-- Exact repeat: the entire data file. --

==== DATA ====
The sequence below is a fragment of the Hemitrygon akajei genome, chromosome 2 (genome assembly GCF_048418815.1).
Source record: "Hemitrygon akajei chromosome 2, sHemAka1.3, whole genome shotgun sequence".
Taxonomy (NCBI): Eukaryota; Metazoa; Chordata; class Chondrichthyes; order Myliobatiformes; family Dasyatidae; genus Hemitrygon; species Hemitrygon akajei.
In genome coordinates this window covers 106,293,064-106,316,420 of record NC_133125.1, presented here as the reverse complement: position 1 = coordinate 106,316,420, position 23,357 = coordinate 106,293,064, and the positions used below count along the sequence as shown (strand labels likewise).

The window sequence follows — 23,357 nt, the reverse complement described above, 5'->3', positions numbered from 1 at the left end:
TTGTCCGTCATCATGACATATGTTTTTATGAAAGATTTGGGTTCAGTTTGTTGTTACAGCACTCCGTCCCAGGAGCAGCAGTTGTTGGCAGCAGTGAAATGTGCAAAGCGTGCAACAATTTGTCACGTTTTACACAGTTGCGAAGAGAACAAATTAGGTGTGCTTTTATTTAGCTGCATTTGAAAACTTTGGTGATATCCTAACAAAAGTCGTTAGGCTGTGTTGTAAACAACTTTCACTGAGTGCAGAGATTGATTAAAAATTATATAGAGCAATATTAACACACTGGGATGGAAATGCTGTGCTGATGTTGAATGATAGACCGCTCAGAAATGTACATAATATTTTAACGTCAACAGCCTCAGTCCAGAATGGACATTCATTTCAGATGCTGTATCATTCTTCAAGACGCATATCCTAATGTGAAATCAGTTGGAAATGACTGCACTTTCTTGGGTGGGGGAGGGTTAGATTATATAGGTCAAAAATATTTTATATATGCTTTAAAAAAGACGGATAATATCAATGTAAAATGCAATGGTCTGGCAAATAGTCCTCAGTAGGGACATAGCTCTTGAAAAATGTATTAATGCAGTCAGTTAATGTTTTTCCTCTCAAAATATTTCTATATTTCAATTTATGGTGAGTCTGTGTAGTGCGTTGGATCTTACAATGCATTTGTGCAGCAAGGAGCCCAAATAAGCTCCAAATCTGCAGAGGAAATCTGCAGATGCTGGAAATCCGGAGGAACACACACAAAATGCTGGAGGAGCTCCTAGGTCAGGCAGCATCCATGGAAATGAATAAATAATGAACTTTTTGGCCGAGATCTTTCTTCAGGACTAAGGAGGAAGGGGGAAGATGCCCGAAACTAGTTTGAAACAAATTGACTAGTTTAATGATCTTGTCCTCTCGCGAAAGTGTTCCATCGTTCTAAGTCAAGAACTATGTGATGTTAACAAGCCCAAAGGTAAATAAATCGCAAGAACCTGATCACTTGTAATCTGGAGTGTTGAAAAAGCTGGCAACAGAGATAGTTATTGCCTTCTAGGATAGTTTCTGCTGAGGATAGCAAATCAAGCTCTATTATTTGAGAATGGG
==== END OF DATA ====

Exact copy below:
The sequence below is a fragment of the Hemitrygon akajei genome, chromosome 2 (genome assembly GCF_048418815.1).
Source record: "Hemitrygon akajei chromosome 2, sHemAka1.3, whole genome shotgun sequence".
Taxonomy (NCBI): Eukaryota; Metazoa; Chordata; class Chondrichthyes; order Myliobatiformes; family Dasyatidae; genus Hemitrygon; species Hemitrygon akajei.
In genome coordinates this window covers 106,293,064-106,316,420 of record NC_133125.1, presented here as the reverse complement: position 1 = coordinate 106,316,420, position 23,357 = coordinate 106,293,064, and the positions used below count along the sequence as shown (strand labels likewise).

The window sequence follows — 23,357 nt, the reverse complement described above, 5'->3', positions numbered from 1 at the left end:
TTGTCCGTCATCATGACATATGTTTTTATGAAAGATTTGGGTTCAGTTTGTTGTTACAGCACTCCGTCCCAGGAGCAGCAGTTGTTGGCAGCAGTGAAATGTGCAAAGCGTGCAACAATTTGTCACGTTTTACACAGTTGCGAAGAGAACAAATTAGGTGTGCTTTTATTTAGCTGCATTTGAAAACTTTGGTGATATCCTAACAAAAGTCGTTAGGCTGTGTTGTAAACAACTTTCACTGAGTGCAGAGATTGATTAAAAATTATATAGAGCAATATTAACACACTGGGATGGAAATGCTGTGCTGATGTTGAATGATAGACCGCTCAGAAATGTACATAATATTTTAACGTCAACAGCCTCAGTCCAGAATGGACATTCATTTCAGATGCTGTATCATTCTTCAAGACGCATATCCTAATGTGAAATCAGTTGGAAATGACTGCACTTTCTTGGGTGGGGGAGGGTTAGATTATATAGGTCAAAAATATTTTATATATGCTTTAAAAAAGACGGATAATATCAATGTAAAATGCAATGGTCTGGCAAATAGTCCTCAGTAGGGACATAGCTCTTGAAAAATGTATTAATGCAGTCAGTTAATGTTTTTCCTCTCAAAATATTTCTATATTTCAATTTATGGTGAGTCTGTGTAGTGCGTTGGATCTTACAATGCATTTGTGCAGCAAGGAGCCCAAATAAGCTCCAAATCTGCAGAGGAAATCTGCAGATGCTGGAAATCCGGAGGAACACACACAAAATGCTGGAGGAGCTCCTAGGTCAGGCAGCATCCATGGAAATGAATAAATAATGAACTTTTTGGCCGAGATCTTTCTTCAGGACTAAGGAGGAAGGGGGAAGATGCCCGAAACTAGTTTGAAACAAATTGACTAGTTTAATGATCTTGTCCTCTCGCGAAAGTGTTCCATCGTTCTAAGTCAAGAACTATGTGATGTTAACAAGCCCAAAGGTAAATAAATCGCAAGAACCTGATCACTTGTAATCTGGAGTGTTGAAAAAGCTGGCAACAGAGATAGTTATTGCCTTCTAGGATAGTTTCTGCTGAGGATAGCAAATCAAGCTCTATTATTTGAGAATGGG